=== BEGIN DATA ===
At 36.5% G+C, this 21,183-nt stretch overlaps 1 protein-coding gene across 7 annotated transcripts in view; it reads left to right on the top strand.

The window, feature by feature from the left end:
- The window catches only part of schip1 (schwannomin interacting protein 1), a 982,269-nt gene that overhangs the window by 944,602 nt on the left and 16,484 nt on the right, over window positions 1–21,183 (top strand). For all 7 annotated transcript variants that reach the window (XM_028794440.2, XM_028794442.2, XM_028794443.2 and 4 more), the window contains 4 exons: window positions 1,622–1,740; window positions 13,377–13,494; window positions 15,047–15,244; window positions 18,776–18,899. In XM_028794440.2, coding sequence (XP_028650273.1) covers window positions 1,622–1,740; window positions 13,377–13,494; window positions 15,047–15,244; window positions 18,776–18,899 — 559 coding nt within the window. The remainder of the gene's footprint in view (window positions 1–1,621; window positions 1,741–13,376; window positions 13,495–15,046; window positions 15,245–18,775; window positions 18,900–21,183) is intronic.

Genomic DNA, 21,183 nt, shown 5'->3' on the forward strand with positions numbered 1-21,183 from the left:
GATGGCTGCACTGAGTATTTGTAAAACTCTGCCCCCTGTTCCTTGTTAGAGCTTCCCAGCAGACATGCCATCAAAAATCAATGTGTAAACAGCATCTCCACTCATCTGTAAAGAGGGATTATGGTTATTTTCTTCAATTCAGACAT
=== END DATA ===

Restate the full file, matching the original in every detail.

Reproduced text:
At 36.5% G+C, this 21,183-nt stretch overlaps 1 protein-coding gene across 7 annotated transcripts in view; it reads left to right on the top strand.

The window, feature by feature from the left end:
- The window catches only part of schip1 (schwannomin interacting protein 1), a 982,269-nt gene that overhangs the window by 944,602 nt on the left and 16,484 nt on the right, over window positions 1–21,183 (top strand). For all 7 annotated transcript variants that reach the window (XM_028794440.2, XM_028794442.2, XM_028794443.2 and 4 more), the window contains 4 exons: window positions 1,622–1,740; window positions 13,377–13,494; window positions 15,047–15,244; window positions 18,776–18,899. In XM_028794440.2, coding sequence (XP_028650273.1) covers window positions 1,622–1,740; window positions 13,377–13,494; window positions 15,047–15,244; window positions 18,776–18,899 — 559 coding nt within the window. The remainder of the gene's footprint in view (window positions 1–1,621; window positions 1,741–13,376; window positions 13,495–15,046; window positions 15,245–18,775; window positions 18,900–21,183) is intronic.

Genomic DNA, 21,183 nt, shown 5'->3' on the forward strand with positions numbered 1-21,183 from the left:
GATGGCTGCACTGAGTATTTGTAAAACTCTGCCCCCTGTTCCTTGTTAGAGCTTCCCAGCAGACATGCCATCAAAAATCAATGTGTAAACAGCATCTCCACTCATCTGTAAAGAGGGATTATGGTTATTTTCTTCAATTCAGACAT